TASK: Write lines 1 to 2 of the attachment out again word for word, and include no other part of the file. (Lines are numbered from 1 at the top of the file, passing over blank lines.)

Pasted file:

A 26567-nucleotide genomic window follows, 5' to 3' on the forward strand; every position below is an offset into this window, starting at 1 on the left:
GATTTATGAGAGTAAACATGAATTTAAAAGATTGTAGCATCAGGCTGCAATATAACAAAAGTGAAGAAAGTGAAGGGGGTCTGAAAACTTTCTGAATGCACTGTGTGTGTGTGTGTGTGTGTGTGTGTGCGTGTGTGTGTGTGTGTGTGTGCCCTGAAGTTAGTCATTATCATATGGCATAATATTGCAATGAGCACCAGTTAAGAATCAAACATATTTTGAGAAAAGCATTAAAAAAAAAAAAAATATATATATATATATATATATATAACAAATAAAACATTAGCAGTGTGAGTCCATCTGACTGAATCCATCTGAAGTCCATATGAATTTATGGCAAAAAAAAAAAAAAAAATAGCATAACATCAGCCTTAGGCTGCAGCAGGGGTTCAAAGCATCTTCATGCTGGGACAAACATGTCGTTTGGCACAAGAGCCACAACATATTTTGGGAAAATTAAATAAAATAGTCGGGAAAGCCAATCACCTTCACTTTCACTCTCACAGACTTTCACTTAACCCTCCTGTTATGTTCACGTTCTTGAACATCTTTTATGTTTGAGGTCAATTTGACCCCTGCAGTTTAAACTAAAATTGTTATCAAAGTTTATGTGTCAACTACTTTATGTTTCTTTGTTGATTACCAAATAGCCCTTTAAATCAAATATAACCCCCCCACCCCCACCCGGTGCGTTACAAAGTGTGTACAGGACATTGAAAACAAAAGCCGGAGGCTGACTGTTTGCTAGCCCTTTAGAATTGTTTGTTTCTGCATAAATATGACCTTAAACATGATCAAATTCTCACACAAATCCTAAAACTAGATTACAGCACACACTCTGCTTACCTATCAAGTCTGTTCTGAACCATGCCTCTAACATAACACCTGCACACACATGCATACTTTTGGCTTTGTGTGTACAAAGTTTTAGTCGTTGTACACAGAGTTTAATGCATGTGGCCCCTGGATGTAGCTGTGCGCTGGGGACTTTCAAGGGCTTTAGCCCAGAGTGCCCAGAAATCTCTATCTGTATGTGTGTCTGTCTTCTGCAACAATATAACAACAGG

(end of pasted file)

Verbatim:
A 26567-nucleotide genomic window follows, 5' to 3' on the forward strand; every position below is an offset into this window, starting at 1 on the left:
GATTTATGAGAGTAAACATGAATTTAAAAGATTGTAGCATCAGGCTGCAATATAACAAAAGTGAAGAAAGTGAAGGGGGTCTGAAAACTTTCTGAATGCACTGTGTGTGTGTGTGTGTGTGTGTGTGTGCGTGTGTGTGTGTGTGTGTGTGCCCTGAAGTTAGTCATTATCATATGGCATAATATTGCAATGAGCACCAGTTAAGAATCAAACATATTTTGAGAAAAGCATTAAAAAAAAAAAAAATATATATATATATATATATATATAACAAATAAAACATTAGCAGTGTGAGTCCATCTGACTGAATCCATCTGAAGTCCATATGAATTTATGGCAAAAAAAAAAAAAAAAATAGCATAACATCAGCCTTAGGCTGCAGCAGGGGTTCAAAGCATCTTCATGCTGGGACAAACATGTCGTTTGGCACAAGAGCCACAACATATTTTGGGAAAATTAAATAAAATAGTCGGGAAAGCCAATCACCTTCACTTTCACTCTCACAGACTTTCACTTAACCCTCCTGTTATGTTCACGTTCTTGAACATCTTTTATGTTTGAGGTCAATTTGACCCCTGCAGTTTAAACTAAAATTGTTATCAAAGTTTATGTGTCAACTACTTTATGTTTCTTTGTTGATTACCAAATAGCCCTTTAAATCAAATATAACCCCCCCACCCCCACCCGGTGCGTTACAAAGTGTGTACAGGACATTGAAAACAAAAGCCGGAGGCTGACTGTTTGCTAGCCCTTTAGAATTGTTTGTTTCTGCATAAATATGACCTTAAACATGATCAAATTCTCACACAAATCCTAAAACTAGATTACAGCACACACTCTGCTTACCTATCAAGTCTGTTCTGAACCATGCCTCTAACATAACACCTGCACACACATGCATACTTTTGGCTTTGTGTGTACAAAGTTTTAGTCGTTGTACACAGAGTTTAATGCATGTGGCCCCTGGATGTAGCTGTGCGCTGGGGACTTTCAAGGGCTTTAGCCCAGAGTGCCCAGAAATCTCTATCTGTATGTGTGTCTGTCTTCTGCAACAATATAACAACAGG